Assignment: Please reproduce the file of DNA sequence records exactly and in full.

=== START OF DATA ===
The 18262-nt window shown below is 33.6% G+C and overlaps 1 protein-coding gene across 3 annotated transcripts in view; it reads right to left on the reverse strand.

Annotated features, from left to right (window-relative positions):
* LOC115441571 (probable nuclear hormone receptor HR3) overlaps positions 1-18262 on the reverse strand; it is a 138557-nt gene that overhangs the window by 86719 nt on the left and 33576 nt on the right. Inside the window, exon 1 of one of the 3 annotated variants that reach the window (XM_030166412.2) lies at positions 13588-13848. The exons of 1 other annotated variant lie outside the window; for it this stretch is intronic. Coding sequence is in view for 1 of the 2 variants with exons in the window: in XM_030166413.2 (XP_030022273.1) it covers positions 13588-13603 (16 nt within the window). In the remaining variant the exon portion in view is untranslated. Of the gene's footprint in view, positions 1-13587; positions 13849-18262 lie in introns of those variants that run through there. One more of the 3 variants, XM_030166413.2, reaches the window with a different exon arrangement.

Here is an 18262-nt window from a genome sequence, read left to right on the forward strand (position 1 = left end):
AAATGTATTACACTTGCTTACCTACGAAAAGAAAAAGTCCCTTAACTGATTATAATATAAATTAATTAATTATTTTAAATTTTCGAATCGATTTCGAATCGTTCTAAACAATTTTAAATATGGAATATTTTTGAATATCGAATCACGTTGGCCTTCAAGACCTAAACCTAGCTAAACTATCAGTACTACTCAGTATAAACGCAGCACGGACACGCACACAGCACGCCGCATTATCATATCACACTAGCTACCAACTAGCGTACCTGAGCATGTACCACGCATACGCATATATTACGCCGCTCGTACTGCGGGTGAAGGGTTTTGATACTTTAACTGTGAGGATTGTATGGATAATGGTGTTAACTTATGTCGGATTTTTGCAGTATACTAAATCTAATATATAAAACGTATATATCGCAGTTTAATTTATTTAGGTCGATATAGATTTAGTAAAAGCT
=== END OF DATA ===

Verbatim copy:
The 18262-nt window shown below is 33.6% G+C and overlaps 1 protein-coding gene across 3 annotated transcripts in view; it reads right to left on the reverse strand.

Annotated features, from left to right (window-relative positions):
* LOC115441571 (probable nuclear hormone receptor HR3) overlaps positions 1-18262 on the reverse strand; it is a 138557-nt gene that overhangs the window by 86719 nt on the left and 33576 nt on the right. Inside the window, exon 1 of one of the 3 annotated variants that reach the window (XM_030166412.2) lies at positions 13588-13848. The exons of 1 other annotated variant lie outside the window; for it this stretch is intronic. Coding sequence is in view for 1 of the 2 variants with exons in the window: in XM_030166413.2 (XP_030022273.1) it covers positions 13588-13603 (16 nt within the window). In the remaining variant the exon portion in view is untranslated. Of the gene's footprint in view, positions 1-13587; positions 13849-18262 lie in introns of those variants that run through there. One more of the 3 variants, XM_030166413.2, reaches the window with a different exon arrangement.

Here is an 18262-nt window from a genome sequence, read left to right on the forward strand (position 1 = left end):
AAATGTATTACACTTGCTTACCTACGAAAAGAAAAAGTCCCTTAACTGATTATAATATAAATTAATTAATTATTTTAAATTTTCGAATCGATTTCGAATCGTTCTAAACAATTTTAAATATGGAATATTTTTGAATATCGAATCACGTTGGCCTTCAAGACCTAAACCTAGCTAAACTATCAGTACTACTCAGTATAAACGCAGCACGGACACGCACACAGCACGCCGCATTATCATATCACACTAGCTACCAACTAGCGTACCTGAGCATGTACCACGCATACGCATATATTACGCCGCTCGTACTGCGGGTGAAGGGTTTTGATACTTTAACTGTGAGGATTGTATGGATAATGGTGTTAACTTATGTCGGATTTTTGCAGTATACTAAATCTAATATATAAAACGTATATATCGCAGTTTAATTTATTTAGGTCGATATAGATTTAGTAAAAGCT